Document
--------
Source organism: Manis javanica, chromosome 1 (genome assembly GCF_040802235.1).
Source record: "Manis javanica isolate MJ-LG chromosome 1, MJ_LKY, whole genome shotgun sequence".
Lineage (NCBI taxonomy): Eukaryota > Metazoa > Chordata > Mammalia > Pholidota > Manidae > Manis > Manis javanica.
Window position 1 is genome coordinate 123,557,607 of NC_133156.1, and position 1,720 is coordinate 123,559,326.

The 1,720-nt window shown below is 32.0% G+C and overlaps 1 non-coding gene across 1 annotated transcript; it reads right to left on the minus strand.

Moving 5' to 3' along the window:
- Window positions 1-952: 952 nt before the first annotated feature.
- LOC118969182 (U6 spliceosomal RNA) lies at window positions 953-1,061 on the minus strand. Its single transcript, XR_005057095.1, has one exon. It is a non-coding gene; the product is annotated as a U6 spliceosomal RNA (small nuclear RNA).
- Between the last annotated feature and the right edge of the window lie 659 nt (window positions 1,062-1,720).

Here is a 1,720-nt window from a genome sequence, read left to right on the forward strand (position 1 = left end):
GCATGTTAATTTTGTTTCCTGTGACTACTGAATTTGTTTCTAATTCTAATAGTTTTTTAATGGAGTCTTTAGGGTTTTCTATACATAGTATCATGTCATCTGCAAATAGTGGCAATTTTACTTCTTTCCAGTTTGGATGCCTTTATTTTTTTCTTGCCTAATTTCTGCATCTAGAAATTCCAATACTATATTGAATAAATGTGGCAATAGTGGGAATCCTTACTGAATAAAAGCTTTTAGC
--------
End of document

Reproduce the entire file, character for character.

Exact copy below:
Source organism: Manis javanica, chromosome 1 (genome assembly GCF_040802235.1).
Source record: "Manis javanica isolate MJ-LG chromosome 1, MJ_LKY, whole genome shotgun sequence".
Lineage (NCBI taxonomy): Eukaryota > Metazoa > Chordata > Mammalia > Pholidota > Manidae > Manis > Manis javanica.
Window position 1 is genome coordinate 123,557,607 of NC_133156.1, and position 1,720 is coordinate 123,559,326.

The 1,720-nt window shown below is 32.0% G+C and overlaps 1 non-coding gene across 1 annotated transcript; it reads right to left on the minus strand.

Moving 5' to 3' along the window:
- Window positions 1-952: 952 nt before the first annotated feature.
- LOC118969182 (U6 spliceosomal RNA) lies at window positions 953-1,061 on the minus strand. Its single transcript, XR_005057095.1, has one exon. It is a non-coding gene; the product is annotated as a U6 spliceosomal RNA (small nuclear RNA).
- Between the last annotated feature and the right edge of the window lie 659 nt (window positions 1,062-1,720).

Here is a 1,720-nt window from a genome sequence, read left to right on the forward strand (position 1 = left end):
GCATGTTAATTTTGTTTCCTGTGACTACTGAATTTGTTTCTAATTCTAATAGTTTTTTAATGGAGTCTTTAGGGTTTTCTATACATAGTATCATGTCATCTGCAAATAGTGGCAATTTTACTTCTTTCCAGTTTGGATGCCTTTATTTTTTTCTTGCCTAATTTCTGCATCTAGAAATTCCAATACTATATTGAATAAATGTGGCAATAGTGGGAATCCTTACTGAATAAAAGCTTTTAGC